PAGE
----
Brazilian architect Oscar Niemeyer dies

Thursday 06 December 2012 20.49
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Aeriel view of Oscar Niemeyer's Museum of Contemporary Art, Rio de Janeiro
Aeriel view of Oscar Niemeyer's Museum of Contemporary Art, Rio de Janeiro
A view of Ravello's Auditorium
A view of Ravello's Auditorium
One of the buildings of the Niemeyer Centre designed by Oscar Niemeyer
One of the buildings of the Niemeyer Centre designed by Oscar Niemeyer
Contemporary Art Museum designed by Oscar Niemeyer
Contemporary Art Museum designed by Oscar Niemeyer
A view of the Oscar Niemeyer Museum, the largest museum in Latin America, in Curitiba, the capital city of the state of Parana, Brazil
A view of the Oscar Niemeyer Museum, the largest museum in Latin America, in Curitiba, the capital city of the state of Parana, Brazil
Tancredo Neves Administrative City by Oscar Niemeyer
Tancredo Neves Administrative City by Oscar Niemeyer

Oscar Niemeyer, a towering figure in modern architecture who shaped the look of contemporary Brazil, has died, at the age of 104.

President of Brazil Dilma Rousseff paid tribute by calling him "a revolutionary, the mentor of a new architecture, beautiful, logical, and, as he himself defined it, inventive".

Mr Niemeyer's body will lie in state at the presidential palace.

Starting in the 1930s, Mr Niemeyer's career spanned nine decades.

His distinctive glass and white-concrete buildings include such landmarks as the UN Secretariat building in New York, the Communist Party headquarters in Paris and the Roman Catholic Cathedral in Brasilia.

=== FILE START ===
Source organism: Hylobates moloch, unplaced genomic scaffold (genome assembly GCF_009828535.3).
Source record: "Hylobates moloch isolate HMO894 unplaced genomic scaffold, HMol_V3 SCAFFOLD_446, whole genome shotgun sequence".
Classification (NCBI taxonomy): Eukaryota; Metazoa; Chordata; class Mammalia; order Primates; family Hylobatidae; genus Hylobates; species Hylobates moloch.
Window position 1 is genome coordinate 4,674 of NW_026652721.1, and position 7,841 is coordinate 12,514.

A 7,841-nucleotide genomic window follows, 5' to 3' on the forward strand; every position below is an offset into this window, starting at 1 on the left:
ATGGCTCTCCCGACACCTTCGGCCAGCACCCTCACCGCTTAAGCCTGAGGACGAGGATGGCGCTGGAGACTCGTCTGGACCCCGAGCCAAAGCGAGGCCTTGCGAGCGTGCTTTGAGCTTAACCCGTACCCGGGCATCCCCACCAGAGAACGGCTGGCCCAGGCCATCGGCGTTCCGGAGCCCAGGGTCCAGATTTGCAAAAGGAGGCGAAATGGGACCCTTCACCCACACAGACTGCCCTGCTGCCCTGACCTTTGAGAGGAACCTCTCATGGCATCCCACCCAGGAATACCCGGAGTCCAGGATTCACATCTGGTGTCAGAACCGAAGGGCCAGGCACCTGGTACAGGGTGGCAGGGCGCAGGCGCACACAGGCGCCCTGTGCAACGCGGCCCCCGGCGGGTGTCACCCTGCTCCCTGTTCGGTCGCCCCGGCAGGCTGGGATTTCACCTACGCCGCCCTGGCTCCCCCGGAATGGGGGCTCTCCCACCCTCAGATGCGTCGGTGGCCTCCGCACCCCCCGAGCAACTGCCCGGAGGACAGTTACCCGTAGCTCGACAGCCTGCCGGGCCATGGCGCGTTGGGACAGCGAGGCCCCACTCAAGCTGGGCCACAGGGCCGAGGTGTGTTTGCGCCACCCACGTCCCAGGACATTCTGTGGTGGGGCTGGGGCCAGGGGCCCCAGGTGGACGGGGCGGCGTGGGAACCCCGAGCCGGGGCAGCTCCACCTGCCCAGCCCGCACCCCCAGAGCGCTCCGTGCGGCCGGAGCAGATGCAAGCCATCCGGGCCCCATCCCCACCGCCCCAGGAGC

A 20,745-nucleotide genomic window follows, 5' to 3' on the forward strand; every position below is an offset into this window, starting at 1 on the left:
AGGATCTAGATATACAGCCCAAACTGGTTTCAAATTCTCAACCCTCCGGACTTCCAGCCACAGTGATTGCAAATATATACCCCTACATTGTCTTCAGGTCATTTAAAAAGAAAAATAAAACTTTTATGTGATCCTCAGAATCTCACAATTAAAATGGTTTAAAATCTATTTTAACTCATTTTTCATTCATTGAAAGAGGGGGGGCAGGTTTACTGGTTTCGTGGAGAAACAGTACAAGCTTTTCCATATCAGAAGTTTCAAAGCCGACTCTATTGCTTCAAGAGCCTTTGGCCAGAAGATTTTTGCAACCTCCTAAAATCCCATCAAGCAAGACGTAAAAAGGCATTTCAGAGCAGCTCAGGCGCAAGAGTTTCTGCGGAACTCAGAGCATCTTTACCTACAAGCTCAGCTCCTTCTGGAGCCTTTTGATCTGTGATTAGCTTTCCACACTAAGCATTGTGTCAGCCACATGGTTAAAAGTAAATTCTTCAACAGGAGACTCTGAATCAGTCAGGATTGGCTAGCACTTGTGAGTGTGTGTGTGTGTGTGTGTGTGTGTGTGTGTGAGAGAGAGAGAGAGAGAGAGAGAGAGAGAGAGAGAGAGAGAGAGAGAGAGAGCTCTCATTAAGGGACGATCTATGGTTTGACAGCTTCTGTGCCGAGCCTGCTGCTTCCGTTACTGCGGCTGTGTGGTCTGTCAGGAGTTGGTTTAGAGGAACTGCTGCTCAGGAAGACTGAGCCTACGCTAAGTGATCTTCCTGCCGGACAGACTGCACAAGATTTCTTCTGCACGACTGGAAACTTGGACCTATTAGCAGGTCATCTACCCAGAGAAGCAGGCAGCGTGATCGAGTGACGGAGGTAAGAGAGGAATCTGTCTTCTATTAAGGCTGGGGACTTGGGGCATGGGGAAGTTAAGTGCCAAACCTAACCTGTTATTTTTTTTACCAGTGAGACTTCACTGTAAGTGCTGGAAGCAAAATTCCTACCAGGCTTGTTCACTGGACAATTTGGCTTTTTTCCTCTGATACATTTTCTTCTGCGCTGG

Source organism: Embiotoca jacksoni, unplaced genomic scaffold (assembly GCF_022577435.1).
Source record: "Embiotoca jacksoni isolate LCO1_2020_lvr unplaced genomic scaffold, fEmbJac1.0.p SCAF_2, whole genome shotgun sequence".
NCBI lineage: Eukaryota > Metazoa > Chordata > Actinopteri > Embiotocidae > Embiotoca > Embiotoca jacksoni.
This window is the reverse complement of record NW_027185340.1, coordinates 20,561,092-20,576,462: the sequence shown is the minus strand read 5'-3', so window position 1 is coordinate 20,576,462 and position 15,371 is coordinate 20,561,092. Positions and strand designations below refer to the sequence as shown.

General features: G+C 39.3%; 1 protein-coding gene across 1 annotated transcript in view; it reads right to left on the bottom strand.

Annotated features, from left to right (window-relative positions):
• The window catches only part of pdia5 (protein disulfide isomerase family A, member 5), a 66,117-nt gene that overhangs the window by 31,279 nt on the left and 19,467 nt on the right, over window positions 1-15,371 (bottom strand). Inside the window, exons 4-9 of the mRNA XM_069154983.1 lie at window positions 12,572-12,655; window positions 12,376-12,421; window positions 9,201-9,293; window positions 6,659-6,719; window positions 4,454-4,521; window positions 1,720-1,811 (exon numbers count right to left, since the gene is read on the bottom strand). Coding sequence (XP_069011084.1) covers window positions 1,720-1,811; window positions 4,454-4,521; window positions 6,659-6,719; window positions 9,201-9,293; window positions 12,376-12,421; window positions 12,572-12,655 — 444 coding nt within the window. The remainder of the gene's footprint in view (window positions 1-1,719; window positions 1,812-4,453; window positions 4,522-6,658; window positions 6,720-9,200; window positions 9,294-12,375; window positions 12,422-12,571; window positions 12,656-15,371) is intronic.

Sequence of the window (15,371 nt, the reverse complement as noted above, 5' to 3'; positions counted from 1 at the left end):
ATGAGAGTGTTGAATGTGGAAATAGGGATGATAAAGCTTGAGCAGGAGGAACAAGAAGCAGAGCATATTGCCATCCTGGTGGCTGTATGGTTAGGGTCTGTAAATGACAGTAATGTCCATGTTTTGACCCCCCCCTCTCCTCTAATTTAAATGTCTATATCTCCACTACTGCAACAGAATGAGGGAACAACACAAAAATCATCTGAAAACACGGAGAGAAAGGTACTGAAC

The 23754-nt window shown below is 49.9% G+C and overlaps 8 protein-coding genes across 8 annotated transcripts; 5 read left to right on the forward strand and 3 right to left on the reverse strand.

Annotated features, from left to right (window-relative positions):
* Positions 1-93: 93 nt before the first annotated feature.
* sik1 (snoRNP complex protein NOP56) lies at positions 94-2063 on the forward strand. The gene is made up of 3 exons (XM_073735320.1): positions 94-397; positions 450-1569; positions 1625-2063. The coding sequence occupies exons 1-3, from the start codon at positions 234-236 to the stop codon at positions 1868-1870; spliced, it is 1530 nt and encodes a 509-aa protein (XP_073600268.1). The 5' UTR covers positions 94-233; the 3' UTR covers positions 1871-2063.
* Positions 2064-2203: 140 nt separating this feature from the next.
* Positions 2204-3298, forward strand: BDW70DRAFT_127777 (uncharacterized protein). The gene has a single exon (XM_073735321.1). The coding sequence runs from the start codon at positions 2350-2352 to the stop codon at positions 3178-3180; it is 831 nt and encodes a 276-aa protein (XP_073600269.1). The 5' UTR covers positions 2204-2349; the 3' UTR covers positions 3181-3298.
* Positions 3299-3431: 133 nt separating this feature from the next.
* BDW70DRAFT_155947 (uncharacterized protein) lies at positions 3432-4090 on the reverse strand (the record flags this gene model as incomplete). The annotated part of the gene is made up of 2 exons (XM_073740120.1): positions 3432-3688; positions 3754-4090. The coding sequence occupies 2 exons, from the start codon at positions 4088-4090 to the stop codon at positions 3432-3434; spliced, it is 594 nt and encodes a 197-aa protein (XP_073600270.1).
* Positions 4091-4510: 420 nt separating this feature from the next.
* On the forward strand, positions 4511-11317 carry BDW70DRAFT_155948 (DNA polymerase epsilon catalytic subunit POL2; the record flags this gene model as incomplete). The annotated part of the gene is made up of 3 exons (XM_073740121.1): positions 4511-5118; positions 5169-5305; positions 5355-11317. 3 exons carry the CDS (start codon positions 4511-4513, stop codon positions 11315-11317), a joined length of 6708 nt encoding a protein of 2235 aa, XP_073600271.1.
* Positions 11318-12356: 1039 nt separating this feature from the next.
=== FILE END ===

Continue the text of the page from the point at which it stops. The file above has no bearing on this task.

Mr Niemeyer won the 1988 Pritzker Architecture Prize, considered the Nobel Prize of Architecture, for the Brasilia cathedral.

Its Crown of Thorns cupola fills the church with light and a sense of soaring grandeur even though most of the building is underground.

It was one of dozens of public structures he designed for Brazil's made-to-order capital, a city that helped define "space-age" style.

After flying over Mr Niemeyer's pod-like Congress, futuristic presidential palace and modular ministries in 1961, Russian cosmonaut Yuri Gagarin, the first man in space, said "the impression was like arriving on another planet".

The collection of government buildings in Brasilia remains his most monumental and enduring achievement. Built from scratch in a wild and nearly uninhabited part of Brazil's remote central plateau in just four years, it opened in 1960.

While the airplane-shaped city was planned and laid out by his friend Lucio Costa, Mr Niemeyer designed nearly every important government building in the city.

An ardent communist who continued working from his Copacabana beach penthouse apartment in Rio until days before his death, Mr Niemeyer became a national icon.

Despite years of bohemian living, he remained married for 76 years to Annita Baldo, his first wife.

He married his second wife, long-time aide Vera Lucia Cabreira, in 2006 at the age of 99. She survives him, as do four grandchildren.

Mr Niemeyer's only daughter, an architect, designer and gallery owner, Anna Maria, died on 6 June at the age of 82.